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Rate Hike Probabilities: What Do the Data Say?

Recent numbers suggest a rate hike later this month is still possible, and most market participants expect one before year's end.

Roland Czerniawski: The timing of the Federal Reserve's next interest-rate increase is a widely discussed topic in the markets today. This week's chart focuses on the probability of an interest-rate hike at future FOMC meetings. The source of this data is the CME FedWatch tool, which calculates the implied probability of a rate hike based on trading activity in the Fed funds futures market. In other words, this data shows the expectations of market participants regarding the future rate increases. This is not a survey of economists. Instead, it is based on real purchases being made with real dollars.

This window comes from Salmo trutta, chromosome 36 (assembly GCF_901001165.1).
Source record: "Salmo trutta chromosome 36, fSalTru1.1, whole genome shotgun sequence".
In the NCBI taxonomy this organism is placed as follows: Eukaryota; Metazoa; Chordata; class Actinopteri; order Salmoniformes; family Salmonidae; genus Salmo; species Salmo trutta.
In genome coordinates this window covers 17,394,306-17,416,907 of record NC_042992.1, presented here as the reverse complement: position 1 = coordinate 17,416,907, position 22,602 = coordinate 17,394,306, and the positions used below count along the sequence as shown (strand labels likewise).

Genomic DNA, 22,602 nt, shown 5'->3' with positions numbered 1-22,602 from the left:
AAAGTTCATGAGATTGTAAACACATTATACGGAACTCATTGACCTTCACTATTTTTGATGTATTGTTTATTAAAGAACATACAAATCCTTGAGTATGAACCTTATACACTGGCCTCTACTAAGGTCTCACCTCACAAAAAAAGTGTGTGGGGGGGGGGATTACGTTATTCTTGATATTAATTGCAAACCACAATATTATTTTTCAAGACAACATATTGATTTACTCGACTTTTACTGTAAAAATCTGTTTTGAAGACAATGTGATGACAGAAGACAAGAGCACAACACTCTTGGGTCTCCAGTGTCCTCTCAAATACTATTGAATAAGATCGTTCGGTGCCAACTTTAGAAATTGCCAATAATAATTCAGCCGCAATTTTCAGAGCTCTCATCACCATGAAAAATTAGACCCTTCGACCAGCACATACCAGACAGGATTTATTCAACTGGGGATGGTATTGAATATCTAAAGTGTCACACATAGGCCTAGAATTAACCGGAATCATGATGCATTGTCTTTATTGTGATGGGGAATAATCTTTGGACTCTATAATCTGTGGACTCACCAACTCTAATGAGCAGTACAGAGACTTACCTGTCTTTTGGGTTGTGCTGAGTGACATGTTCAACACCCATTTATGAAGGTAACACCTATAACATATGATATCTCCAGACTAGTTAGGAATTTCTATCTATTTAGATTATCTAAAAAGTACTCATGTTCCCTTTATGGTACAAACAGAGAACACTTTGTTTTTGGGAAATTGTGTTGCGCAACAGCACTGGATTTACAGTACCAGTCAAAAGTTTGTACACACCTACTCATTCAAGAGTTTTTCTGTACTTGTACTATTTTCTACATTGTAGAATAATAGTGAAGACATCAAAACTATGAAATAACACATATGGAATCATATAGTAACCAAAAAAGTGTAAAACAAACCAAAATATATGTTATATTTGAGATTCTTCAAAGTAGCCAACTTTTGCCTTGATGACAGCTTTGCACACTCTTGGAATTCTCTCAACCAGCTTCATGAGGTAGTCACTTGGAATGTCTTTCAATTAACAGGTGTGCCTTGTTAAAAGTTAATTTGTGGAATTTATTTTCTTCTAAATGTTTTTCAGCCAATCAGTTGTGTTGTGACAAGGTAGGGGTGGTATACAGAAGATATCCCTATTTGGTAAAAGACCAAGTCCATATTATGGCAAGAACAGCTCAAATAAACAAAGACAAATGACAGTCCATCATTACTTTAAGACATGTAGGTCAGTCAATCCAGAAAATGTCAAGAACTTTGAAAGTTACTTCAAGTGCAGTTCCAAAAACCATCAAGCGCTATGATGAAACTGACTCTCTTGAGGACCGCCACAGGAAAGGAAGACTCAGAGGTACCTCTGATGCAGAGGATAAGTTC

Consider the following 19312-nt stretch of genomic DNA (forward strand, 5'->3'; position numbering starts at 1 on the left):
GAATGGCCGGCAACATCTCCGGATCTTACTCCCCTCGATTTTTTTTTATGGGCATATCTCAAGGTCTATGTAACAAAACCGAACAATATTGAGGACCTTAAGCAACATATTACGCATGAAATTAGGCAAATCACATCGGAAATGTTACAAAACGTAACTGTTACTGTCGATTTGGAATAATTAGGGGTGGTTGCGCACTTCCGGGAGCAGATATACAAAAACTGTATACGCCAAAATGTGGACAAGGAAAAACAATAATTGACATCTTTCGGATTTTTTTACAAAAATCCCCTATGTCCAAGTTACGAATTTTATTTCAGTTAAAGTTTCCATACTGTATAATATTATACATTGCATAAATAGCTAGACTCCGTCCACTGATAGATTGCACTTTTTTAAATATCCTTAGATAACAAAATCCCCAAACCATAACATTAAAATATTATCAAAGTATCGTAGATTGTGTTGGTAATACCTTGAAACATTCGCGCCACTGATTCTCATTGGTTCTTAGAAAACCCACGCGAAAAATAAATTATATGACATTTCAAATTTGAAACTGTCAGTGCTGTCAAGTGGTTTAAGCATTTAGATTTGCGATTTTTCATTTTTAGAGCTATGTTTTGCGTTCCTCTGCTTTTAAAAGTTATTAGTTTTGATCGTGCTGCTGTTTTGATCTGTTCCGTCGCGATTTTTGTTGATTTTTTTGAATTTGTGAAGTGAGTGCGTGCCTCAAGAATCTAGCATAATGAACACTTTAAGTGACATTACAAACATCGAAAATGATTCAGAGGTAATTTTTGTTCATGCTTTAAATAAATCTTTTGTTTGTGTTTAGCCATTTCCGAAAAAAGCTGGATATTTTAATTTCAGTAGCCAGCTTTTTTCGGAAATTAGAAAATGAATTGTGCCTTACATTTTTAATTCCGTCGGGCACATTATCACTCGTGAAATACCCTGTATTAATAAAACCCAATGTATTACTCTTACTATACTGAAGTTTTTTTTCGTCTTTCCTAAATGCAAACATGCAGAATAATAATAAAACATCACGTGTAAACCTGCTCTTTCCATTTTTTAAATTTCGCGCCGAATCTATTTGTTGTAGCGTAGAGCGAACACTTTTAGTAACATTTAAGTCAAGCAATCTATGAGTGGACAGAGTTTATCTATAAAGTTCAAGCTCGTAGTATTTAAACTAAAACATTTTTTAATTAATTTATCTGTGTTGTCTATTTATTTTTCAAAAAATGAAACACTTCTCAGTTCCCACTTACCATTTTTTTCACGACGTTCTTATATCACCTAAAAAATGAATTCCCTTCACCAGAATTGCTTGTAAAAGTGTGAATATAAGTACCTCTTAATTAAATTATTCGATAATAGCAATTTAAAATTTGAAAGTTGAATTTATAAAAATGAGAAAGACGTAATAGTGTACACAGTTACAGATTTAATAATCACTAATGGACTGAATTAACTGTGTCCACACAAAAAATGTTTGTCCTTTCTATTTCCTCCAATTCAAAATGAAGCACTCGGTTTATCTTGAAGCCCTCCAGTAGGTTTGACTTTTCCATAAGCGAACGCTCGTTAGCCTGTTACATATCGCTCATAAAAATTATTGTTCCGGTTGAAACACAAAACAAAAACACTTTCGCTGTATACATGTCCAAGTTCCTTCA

According to the data, only about a quarter of investors expect that the Fed will raise interest rates at its Sept. 17 meeting. Those probabilities are cumulative, so as we go further in time, the probability increases. Interestingly, the chance of a rate hike at any time in 2015 is about 60%, which is far from a done deal according to the data as of Sept. 2. It is important to underline that this data is relatively volatile and could fluctuate based on day-to-day market developments, including economic data releases such as jobs reports. The up-to-date data is available daily at the CME website to all viewers who care to look.

The Federal Reserve is in a difficult situation as the U.S. economy shows continued signs of strength, while volatility--due primarily to data and events outside the U.S.--continues to rock the markets. Despite the fact that most market participants don't expect an interest-rate increase this month, it nonetheless remains a real possibility that investors should be aware of.